WHY TEACHERS DON'T "HEAR" COMPUTER GAMES AND OTHER STORIES. A RECENT RESEARCH PROJECT ANSWERING THE QUESTION OF WHY SOME TECHNOLOGICAL INNOVATIONS IN EDUCATION WORK AND OTHERS DON'T
University of Wolverhampton (UNITED KINGDOM)
About this paper:
Appears in: EDULEARN09 Proceedings
Publication year: 2009
Conference name: 1st International Conference on Education and New Learning Technologies
Dates: 6-8 July, 2009
Location: Barcelona ,Spain
Abstract:This paper arises from research carried out by the Centre for Development and Applied Research in Education at the University of Wolverhampton for the British Training and Development Agency (TDA) for schools. Since 2003 the TDA has offered support for Information and Communications Technology (ICT) in Initial Teacher Training (ITT) through annual funding rounds open to all accredited ITT providers, with the aim of directly increasing the provision for ICT equipment and new research into ICT in teacher training. The programme was intended to promote experimentation and help to create a culture of innovation and change which the TDA felt was central to developing activity and quality in initial teacher training. This paper will show how the success or failure of projects can be explained by applying a model for implementation to the vehicle of computer gaming in education.
Our research looked at the impacts of the TDA projects on trainers, trainees and schools through case studies and on line survey. This gave rise to a model for the effective implementation of technology within teaching and learning. We identified three generic groups of factors whose interaction determined the success of any implementation. These were: the status of the technology being introduced; the ITT organisation’s capacity for innovation; and the degree of alignment between the innovation and the needs and concerns of individuals and teams in the organisation.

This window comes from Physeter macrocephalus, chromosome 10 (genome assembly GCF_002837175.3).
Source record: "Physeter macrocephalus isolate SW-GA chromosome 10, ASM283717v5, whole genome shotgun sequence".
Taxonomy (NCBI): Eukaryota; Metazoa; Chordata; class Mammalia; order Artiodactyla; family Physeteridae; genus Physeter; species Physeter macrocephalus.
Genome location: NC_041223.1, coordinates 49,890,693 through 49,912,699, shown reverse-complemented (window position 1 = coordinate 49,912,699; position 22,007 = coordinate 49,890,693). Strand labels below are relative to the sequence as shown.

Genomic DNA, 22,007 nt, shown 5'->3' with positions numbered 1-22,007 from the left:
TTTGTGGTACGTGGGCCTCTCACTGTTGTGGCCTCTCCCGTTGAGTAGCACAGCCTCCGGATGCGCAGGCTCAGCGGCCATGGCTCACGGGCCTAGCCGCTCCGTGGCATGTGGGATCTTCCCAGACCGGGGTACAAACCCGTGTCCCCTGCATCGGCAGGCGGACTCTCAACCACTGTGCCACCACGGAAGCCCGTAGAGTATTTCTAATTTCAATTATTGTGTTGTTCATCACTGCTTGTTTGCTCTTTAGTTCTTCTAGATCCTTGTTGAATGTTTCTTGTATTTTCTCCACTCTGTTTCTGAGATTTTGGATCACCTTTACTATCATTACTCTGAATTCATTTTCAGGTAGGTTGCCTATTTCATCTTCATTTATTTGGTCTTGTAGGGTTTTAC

The status of the technology being introduced:
Recognising that the nature of the technology being introduced affected the likelihood that its implementation would be successful, and therefore its chances of achieving the desired impacts, is not a surprising or original observation. This would certainly be the case if we restricted our observations to the technical status of the technology being introduced. In this evaluation, we go on to consider the role played by the social and learning status of a technology.
Capacity for innovation:
An organisation’s capacity for innovation depends on the levels of skills and understandings of individual staff, the dispositions and norms in teams and groups, and the commitment of leaders across the organisation. During a project it was important that sufficient capacity was either present at each of these levels or could be developed during the length of the project, and that it was effectively co-ordinated across all three levels.
Aligning the needs and concerns of individuals and teams :
This group of factors appeared to have the greatest influence on whether an implementation was successful or not. Specifically, it was those factors which were key to the mobilisation of individuals and teams that appeared most important.
In each of the case studies the relative importance of these groups of factors varied considerably but each was needed, like a series of gears, to drive forward the innovation. If any of these three gears failed to mesh or was ‘under geared’ and could not exert sufficient pressure on the other two areas, then the innovation was likely to stall and not make a substantive impact.
This paper will illustrate how this model can be applied to the use of computer gaming in education but will also refer to a range of supporting evidence from other technology implementations, laptops, digital images and VLEs in the form of video extracts from case studies.
Keywords: computer gaming, education, implementation, research, innovation.